Nearly two years after British military personnel helped rebuild it, Royal Navy support ship RFA Mounts Bay has returned to the British Virgin Islands capital of Tortola.
The airmen of 211 Flight, who fly the Royal Navy’s Wildcat helicopter, dropped in on Road Town, Tortola, as part of a fact-finding mission to prepare themselves and their ship for the hurricane season which is now upon the Caribbean.
The British Virgin Islands – and other British territories in the region – were badly hit by a series of storms in the early autumn of 2017 which prompted a massive relief effort by the UK’s armed forces, spearheaded by Mounts Bay.
Two years on, she’s ready for the 2019 storm season with a specialist team of marines, soldiers and engineers embarked with the relevant equipment and vehicles to deliver immediate assistance and patch up vital supplies such as communications, water and power should hurricanes barrel through again.
Also aboard is a Wildcat helicopter from 815 Naval Air Squadron which can be used to move personnel and material around – particularly useful if roads are blocked – as well as carry out reconnaissance to find the areas and settlements most in need of aid in the aftermath of a natural disaster.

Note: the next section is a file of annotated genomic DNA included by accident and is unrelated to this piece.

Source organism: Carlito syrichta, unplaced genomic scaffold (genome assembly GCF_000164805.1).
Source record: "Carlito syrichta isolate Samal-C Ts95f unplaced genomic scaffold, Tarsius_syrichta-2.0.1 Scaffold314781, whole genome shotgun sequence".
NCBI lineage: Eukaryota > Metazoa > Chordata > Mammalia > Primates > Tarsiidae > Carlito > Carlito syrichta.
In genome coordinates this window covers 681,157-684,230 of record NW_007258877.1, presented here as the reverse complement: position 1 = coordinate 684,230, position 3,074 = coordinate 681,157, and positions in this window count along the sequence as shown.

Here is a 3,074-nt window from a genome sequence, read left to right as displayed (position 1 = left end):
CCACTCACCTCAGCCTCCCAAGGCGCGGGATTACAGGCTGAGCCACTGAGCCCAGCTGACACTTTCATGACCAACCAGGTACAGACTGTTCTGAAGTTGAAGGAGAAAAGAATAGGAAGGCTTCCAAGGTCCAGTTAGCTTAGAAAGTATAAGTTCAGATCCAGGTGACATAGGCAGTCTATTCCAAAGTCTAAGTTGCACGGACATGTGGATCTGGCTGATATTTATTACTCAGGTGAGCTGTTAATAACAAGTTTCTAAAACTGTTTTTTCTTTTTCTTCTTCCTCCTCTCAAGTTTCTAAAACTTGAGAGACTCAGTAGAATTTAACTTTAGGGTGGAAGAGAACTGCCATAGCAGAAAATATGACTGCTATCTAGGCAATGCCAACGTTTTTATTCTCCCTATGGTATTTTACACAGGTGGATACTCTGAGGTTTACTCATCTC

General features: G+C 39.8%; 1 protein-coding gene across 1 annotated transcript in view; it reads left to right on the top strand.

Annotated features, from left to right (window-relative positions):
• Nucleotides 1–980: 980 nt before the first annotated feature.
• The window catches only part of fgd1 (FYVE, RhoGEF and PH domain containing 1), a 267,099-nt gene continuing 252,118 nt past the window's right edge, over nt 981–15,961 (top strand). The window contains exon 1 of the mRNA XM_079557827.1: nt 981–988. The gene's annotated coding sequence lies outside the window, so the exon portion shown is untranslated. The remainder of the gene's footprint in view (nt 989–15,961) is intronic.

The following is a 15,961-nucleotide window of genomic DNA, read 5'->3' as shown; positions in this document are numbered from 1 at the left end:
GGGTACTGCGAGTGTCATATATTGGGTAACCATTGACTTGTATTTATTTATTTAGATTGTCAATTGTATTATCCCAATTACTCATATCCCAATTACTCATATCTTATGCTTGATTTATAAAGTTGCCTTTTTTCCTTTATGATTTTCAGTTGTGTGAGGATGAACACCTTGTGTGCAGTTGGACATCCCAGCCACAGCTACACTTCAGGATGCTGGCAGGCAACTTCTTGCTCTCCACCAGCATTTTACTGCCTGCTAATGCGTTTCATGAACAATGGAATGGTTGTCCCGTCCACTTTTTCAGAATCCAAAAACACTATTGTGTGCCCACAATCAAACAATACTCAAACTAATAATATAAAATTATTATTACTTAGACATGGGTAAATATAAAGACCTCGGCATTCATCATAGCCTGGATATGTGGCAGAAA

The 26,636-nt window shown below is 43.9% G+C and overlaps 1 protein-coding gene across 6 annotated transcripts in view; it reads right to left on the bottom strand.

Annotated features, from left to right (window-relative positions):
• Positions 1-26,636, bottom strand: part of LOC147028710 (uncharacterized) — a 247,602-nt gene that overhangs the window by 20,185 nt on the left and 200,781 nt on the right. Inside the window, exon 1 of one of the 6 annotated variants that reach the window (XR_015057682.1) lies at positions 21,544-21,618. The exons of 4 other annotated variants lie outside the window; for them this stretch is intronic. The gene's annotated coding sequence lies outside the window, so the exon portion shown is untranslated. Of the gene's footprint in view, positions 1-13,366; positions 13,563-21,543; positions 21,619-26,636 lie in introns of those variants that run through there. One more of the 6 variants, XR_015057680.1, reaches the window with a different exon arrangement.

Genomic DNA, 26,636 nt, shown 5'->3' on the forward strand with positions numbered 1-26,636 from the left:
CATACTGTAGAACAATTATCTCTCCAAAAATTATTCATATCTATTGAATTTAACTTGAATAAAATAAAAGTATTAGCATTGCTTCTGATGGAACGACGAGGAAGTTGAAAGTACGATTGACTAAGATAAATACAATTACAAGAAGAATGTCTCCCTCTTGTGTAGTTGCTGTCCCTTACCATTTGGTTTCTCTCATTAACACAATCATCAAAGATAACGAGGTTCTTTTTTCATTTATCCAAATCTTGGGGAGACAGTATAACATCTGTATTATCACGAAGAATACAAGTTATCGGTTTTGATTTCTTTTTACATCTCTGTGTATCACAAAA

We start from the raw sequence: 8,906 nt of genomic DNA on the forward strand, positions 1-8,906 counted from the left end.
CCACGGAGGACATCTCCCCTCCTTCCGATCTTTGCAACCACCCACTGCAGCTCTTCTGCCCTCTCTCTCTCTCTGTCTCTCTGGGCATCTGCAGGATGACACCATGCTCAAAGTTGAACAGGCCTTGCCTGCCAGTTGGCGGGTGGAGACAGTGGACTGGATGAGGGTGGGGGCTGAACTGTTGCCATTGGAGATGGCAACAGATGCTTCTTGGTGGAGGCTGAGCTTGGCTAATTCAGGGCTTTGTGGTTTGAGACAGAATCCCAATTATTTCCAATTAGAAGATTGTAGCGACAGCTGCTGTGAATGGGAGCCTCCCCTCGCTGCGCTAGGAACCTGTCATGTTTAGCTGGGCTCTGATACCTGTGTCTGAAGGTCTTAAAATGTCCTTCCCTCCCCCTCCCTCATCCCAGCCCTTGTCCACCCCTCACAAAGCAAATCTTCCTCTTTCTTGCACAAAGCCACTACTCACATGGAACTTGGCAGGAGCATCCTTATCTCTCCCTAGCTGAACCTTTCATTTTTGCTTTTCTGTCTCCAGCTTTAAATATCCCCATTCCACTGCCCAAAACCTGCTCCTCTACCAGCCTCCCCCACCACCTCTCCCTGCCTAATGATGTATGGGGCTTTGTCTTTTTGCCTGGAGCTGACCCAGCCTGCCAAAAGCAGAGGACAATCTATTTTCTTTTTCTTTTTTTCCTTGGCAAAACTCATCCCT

211 Flight visited the Turks and Caicos and British Virgin Islands scouting possible landing sites and, on Tortola, meeting the leaders of the islands’ disaster management team to discuss possible plans of action with the officer in charge of Mounts Bay’s emergency troops and the ship’s medical officer.
Afterwards the Wildcat carried out a tour of Tortola with the local experts on board to identify the more vulnerable parts of the Island where help would be most needed.
“The ability of the Wildcat to carry equipment and also land in very small areas was key in the effort after Hurricane Irma in 2017,” said Lieutenant Mark Finnie, the Wildcat’s Observer (in charge of navigation, sensors and weapons systems).
“The opportunity to work with the disaster relief team ahead of the hurricane season allowed us to identify key infrastructure pinch points and gave us an idea where we would be able to drop off stores and equipment, should the need arise.
“It was important for us to continue the excellent relationship we have with the disaster management team and the British Virgin Islands as a whole.”
Mounts Bay’s Commanding Officer Captain Jeremy Macanley RFA added: “Visits to the UK’s overseas territories, however brief, allow Mounts Bay to be better prepared to deliver help in the event of a disaster. My aircrew’s familiarity with the topography will permit a more focused response should we be called to assist.”